request for information relating to:

* Original FOI case number 2011060001588

In requesting an internal review, I would be grateful if you could clarify
whether you seek a review of both question one and two or question one
only. I ask this as whilst you have requested an internal review, you have
requested in your complaint that the MPS specifically disclose the terms
of reference/remit of the Operation Weeting inquiry. Confirmation of this
point will enable us to resolve your complaint effectively.

Please provide an update on this matter by 8th September 2011. Should you
have any further inquiries concerning this matter, please contact me
quoting the reference number above.

Thank you for your interest in the MPS.

Yours sincerely

S. Strong
FOIA Complaints Officer

COMPLAINT RIGHTS

Are you unhappy with how your request has been handled or do you think the
decision is incorrect?

You have the right to require the Metropolitan Police Service (MPS) to
review their decision.

Prior to lodging a formal complaint you are welcome and encouraged to
discuss the decision with the case officer that dealt with your request.

Ask to have the decision looked at again ***

The quickest and easiest way to have the decision looked at again is to
telephone the case officer that is nominated at the end of your decision
letter.

That person will be able to discuss the decision, explain any issues and
assist with any problems.

Complaint

If you are dissatisfied with the handling procedures or the decision of
the MPS made under the Freedom of Information Act 2000 (the Act) regarding
access to information you can lodge a complaint with the MPS to have the
decision reviewed.

Complaints should be made in writing, within forty (40) working days from
the date of the refusal notice, and addressed to:

FOI Complaint
Public Access Office
PO Box 57192
London
SW6 1SF
[email address]

In all possible circumstances the MPS will aim to respond to your
complaint within 20 working days.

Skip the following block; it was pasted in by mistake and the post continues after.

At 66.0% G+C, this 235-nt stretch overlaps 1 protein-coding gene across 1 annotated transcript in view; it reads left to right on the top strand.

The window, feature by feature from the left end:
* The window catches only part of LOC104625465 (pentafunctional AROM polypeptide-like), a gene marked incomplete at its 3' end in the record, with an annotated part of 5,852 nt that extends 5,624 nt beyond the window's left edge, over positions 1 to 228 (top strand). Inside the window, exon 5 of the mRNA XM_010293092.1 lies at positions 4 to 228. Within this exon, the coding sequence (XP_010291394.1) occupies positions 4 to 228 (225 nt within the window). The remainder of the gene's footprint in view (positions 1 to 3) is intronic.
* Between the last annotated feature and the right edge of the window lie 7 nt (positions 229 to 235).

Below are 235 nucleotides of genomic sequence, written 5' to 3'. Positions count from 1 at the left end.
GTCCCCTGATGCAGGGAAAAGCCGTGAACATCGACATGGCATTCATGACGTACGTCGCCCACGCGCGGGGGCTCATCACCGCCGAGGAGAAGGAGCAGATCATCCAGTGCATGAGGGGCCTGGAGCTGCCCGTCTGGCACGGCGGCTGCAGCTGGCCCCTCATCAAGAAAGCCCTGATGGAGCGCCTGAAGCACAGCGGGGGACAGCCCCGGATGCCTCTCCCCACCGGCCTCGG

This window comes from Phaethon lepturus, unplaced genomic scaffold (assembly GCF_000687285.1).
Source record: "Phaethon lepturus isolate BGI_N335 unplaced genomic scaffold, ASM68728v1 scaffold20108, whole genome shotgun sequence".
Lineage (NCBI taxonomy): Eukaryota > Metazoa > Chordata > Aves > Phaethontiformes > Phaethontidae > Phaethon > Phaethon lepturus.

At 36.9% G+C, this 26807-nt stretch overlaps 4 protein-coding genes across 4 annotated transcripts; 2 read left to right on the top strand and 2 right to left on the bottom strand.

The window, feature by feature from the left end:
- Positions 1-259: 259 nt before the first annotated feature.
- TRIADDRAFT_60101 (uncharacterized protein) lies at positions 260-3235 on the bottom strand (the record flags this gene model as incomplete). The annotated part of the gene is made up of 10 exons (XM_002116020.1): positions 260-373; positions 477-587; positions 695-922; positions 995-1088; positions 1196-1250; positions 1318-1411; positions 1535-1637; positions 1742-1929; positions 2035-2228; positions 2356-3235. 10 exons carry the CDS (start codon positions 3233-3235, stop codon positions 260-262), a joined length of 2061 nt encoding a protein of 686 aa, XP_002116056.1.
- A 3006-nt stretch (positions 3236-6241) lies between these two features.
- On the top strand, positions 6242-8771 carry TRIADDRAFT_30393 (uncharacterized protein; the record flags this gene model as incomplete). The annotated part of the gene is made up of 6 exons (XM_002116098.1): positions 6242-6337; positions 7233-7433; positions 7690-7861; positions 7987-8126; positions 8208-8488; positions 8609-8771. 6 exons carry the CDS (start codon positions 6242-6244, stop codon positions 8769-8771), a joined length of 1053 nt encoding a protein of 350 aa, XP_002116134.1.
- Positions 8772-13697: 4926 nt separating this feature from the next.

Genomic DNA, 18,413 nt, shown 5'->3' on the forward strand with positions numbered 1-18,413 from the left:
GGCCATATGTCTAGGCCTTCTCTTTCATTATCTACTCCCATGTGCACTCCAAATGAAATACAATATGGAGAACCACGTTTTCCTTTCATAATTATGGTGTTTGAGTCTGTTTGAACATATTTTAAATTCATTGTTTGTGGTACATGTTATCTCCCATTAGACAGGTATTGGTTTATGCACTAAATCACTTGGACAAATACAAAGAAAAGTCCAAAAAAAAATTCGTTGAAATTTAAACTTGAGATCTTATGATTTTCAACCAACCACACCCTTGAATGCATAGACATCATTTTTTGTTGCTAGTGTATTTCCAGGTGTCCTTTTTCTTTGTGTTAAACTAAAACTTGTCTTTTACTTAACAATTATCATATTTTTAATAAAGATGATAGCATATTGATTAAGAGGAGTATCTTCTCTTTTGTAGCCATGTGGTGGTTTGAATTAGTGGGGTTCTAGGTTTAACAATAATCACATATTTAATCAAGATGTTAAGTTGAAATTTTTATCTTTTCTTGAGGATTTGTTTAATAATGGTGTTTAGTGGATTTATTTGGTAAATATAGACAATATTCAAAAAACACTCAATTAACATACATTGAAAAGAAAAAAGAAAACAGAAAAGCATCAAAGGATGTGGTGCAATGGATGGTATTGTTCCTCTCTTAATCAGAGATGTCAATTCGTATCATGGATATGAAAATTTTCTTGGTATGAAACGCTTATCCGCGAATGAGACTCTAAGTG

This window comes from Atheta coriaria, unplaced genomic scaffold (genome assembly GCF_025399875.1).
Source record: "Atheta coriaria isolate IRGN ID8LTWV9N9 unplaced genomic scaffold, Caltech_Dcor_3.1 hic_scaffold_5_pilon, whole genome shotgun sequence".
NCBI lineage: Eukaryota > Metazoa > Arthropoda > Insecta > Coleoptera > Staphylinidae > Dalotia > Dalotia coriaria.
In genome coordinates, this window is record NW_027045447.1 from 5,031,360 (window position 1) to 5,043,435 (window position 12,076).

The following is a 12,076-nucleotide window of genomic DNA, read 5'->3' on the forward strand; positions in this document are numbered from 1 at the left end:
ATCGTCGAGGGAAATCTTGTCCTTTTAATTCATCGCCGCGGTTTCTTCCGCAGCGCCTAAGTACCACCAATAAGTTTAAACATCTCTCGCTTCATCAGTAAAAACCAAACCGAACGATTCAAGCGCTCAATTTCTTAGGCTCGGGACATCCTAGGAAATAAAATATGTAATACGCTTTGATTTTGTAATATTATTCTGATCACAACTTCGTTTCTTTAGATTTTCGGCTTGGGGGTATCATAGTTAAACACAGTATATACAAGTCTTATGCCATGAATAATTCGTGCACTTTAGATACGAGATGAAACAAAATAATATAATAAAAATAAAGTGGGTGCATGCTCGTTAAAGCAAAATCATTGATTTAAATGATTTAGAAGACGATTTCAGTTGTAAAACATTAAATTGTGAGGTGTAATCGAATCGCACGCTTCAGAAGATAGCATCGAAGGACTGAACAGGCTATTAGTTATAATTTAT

The Information Commissioner

After lodging a complaint with the MPS if you are still dissatisfied with
the decision you may make application to the Information Commissioner for
a decision on whether the request for information has been dealt with in
accordance with the requirements of the Act.

For information on how to make application to the Information Commissioner
please visit their website at www.informationcommissioner.gov.uk.
Alternatively, phone or write to:

Information Commissioner's Office
Wycliffe House
Water Lane
Wilmslow
Cheshire
SK9 5AF
Phone: 01625 545 700

The Metropolitan Police Service is here for London - on the streets and in
your community, working with you to make our city safer.

Consider our environment - please do not print this email unless
absolutely necessary.

NOTICE - This email and any attachments may be confidential, subject to
copyright and/or legal privilege and are intended solely for the use of
the intended recipient. If you have received this email in error, please
notify the sender and delete it from your system. To avoid incurring
legal liabilities, you must not distribute or copy the information in this
email without the permission of the sender. MPS communication systems are
monitored to the extent permitted by law. Consequently, any email and/or
attachments may be read by monitoring staff. Only specified personnel are
authorised to conclude any binding agreement on behalf of the MPS by
email. The MPS accepts no responsibility for unauthorised agreements
reached with other employees or agents. The security of this email and
any attachments cannot be guaranteed. Email messages are routinely scanned
but malicious software infection and corruption of content can still occur
during transmission over the Internet. Any views or opinions expressed in
this communication are solely those of the author and do not necessarily
represent those of the Metropolitan Police Service (MPS).

Dear Metropolitan Police Service (MPS),

concerning question 1, I would like you to review the decision to withhold disclosure despite "having located and considered the relevant information".

It is in the public interest (and MPS own interest) that the scope of an inquiry by Met Police... into crimes linked to law breaking by newspapers, and involving Met Police corruption... should be entirely open, transparent, and accountable.

Sadly, instead, the unnecessary secrecy surrounding the scope of this investigation absolutely stinks of more of the same corruption.

When asked to investigate linked complaints about the private detective Jonathan Rees, MPS said it had "received a number of allegations regarding breach of privacy which fall outside the remit of Operation Weeting" (*).

That being the case, I would like you to disclose the remit of Operation Weeting in the interests of openness, transparency, and accountability. So I can understand why Mr. Rees seems to enjoy preferential treatment from the MPS.

You then opted 'to neither confirm or deny question 2' concerning the investigation of allegations against Jonathan Rees. However I have since learned the information I requested from you was disclosed by you to the Guardian... the investigation being called Operation Tuleta and employing the services of approximately 6 officers.